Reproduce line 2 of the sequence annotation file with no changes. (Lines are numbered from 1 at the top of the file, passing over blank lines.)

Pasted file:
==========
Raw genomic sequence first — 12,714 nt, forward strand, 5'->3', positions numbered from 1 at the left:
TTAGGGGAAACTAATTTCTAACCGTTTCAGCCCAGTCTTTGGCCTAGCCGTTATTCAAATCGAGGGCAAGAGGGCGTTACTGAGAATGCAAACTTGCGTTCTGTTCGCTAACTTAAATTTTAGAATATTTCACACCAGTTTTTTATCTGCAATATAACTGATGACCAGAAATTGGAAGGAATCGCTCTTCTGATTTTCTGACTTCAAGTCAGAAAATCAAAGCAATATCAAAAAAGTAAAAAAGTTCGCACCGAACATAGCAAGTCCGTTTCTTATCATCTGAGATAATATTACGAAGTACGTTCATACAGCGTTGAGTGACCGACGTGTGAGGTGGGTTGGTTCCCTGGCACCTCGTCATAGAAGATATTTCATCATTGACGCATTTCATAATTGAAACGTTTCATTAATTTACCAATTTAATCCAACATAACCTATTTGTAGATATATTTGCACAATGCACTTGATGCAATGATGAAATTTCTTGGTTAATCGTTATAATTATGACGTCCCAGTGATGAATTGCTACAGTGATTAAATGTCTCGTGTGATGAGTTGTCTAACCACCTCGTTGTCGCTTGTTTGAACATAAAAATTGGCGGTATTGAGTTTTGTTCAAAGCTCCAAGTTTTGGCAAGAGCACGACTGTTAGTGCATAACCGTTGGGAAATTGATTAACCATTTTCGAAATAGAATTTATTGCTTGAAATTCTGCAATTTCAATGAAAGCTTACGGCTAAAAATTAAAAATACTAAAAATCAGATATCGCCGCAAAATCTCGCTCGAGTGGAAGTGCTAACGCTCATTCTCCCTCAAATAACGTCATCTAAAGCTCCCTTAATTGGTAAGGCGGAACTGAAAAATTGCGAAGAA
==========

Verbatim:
TTAGGGGAAACTAATTTCTAACCGTTTCAGCCCAGTCTTTGGCCTAGCCGTTATTCAAATCGAGGGCAAGAGGGCGTTACTGAGAATGCAAACTTGCGTTCTGTTCGCTAACTTAAATTTTAGAATATTTCACACCAGTTTTTTATCTGCAATATAACTGATGACCAGAAATTGGAAGGAATCGCTCTTCTGATTTTCTGACTTCAAGTCAGAAAATCAAAGCAATATCAAAAAAGTAAAAAAGTTCGCACCGAACATAGCAAGTCCGTTTCTTATCATCTGAGATAATATTACGAAGTACGTTCATACAGCGTTGAGTGACCGACGTGTGAGGTGGGTTGGTTCCCTGGCACCTCGTCATAGAAGATATTTCATCATTGACGCATTTCATAATTGAAACGTTTCATTAATTTACCAATTTAATCCAACATAACCTATTTGTAGATATATTTGCACAATGCACTTGATGCAATGATGAAATTTCTTGGTTAATCGTTATAATTATGACGTCCCAGTGATGAATTGCTACAGTGATTAAATGTCTCGTGTGATGAGTTGTCTAACCACCTCGTTGTCGCTTGTTTGAACATAAAAATTGGCGGTATTGAGTTTTGTTCAAAGCTCCAAGTTTTGGCAAGAGCACGACTGTTAGTGCATAACCGTTGGGAAATTGATTAACCATTTTCGAAATAGAATTTATTGCTTGAAATTCTGCAATTTCAATGAAAGCTTACGGCTAAAAATTAAAAATACTAAAAATCAGATATCGCCGCAAAATCTCGCTCGAGTGGAAGTGCTAACGCTCATTCTCCCTCAAATAACGTCATCTAAAGCTCCCTTAATTGGTAAGGCGGAACTGAAAAATTGCGAAGAA